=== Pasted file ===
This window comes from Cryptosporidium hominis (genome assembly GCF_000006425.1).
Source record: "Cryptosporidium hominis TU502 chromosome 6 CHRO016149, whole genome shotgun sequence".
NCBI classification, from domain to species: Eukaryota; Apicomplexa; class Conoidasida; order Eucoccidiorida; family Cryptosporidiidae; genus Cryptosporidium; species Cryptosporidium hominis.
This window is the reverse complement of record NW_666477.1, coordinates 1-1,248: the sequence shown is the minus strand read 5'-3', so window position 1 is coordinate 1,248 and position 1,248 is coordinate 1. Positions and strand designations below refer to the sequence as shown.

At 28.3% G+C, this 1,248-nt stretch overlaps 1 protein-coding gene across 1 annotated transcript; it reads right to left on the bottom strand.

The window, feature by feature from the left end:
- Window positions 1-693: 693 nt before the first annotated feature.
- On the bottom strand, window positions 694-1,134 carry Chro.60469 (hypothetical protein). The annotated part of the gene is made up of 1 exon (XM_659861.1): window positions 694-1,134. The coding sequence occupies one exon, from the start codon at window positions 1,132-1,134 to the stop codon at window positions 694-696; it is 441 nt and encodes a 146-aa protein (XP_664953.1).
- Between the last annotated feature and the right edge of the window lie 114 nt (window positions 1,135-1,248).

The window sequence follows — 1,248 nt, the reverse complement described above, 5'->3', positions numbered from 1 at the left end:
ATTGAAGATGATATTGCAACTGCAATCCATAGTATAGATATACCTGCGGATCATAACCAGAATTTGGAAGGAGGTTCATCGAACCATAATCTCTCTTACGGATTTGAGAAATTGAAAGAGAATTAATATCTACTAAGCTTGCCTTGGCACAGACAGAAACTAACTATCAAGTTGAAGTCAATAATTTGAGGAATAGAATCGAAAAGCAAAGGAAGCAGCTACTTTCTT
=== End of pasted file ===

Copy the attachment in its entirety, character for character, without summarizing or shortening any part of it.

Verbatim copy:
This window comes from Cryptosporidium hominis (genome assembly GCF_000006425.1).
Source record: "Cryptosporidium hominis TU502 chromosome 6 CHRO016149, whole genome shotgun sequence".
NCBI classification, from domain to species: Eukaryota; Apicomplexa; class Conoidasida; order Eucoccidiorida; family Cryptosporidiidae; genus Cryptosporidium; species Cryptosporidium hominis.
This window is the reverse complement of record NW_666477.1, coordinates 1-1,248: the sequence shown is the minus strand read 5'-3', so window position 1 is coordinate 1,248 and position 1,248 is coordinate 1. Positions and strand designations below refer to the sequence as shown.

At 28.3% G+C, this 1,248-nt stretch overlaps 1 protein-coding gene across 1 annotated transcript; it reads right to left on the bottom strand.

The window, feature by feature from the left end:
- Window positions 1-693: 693 nt before the first annotated feature.
- On the bottom strand, window positions 694-1,134 carry Chro.60469 (hypothetical protein). The annotated part of the gene is made up of 1 exon (XM_659861.1): window positions 694-1,134. The coding sequence occupies one exon, from the start codon at window positions 1,132-1,134 to the stop codon at window positions 694-696; it is 441 nt and encodes a 146-aa protein (XP_664953.1).
- Between the last annotated feature and the right edge of the window lie 114 nt (window positions 1,135-1,248).

The window sequence follows — 1,248 nt, the reverse complement described above, 5'->3', positions numbered from 1 at the left end:
ATTGAAGATGATATTGCAACTGCAATCCATAGTATAGATATACCTGCGGATCATAACCAGAATTTGGAAGGAGGTTCATCGAACCATAATCTCTCTTACGGATTTGAGAAATTGAAAGAGAATTAATATCTACTAAGCTTGCCTTGGCACAGACAGAAACTAACTATCAAGTTGAAGTCAATAATTTGAGGAATAGAATCGAAAAGCAAAGGAAGCAGCTACTTTCTT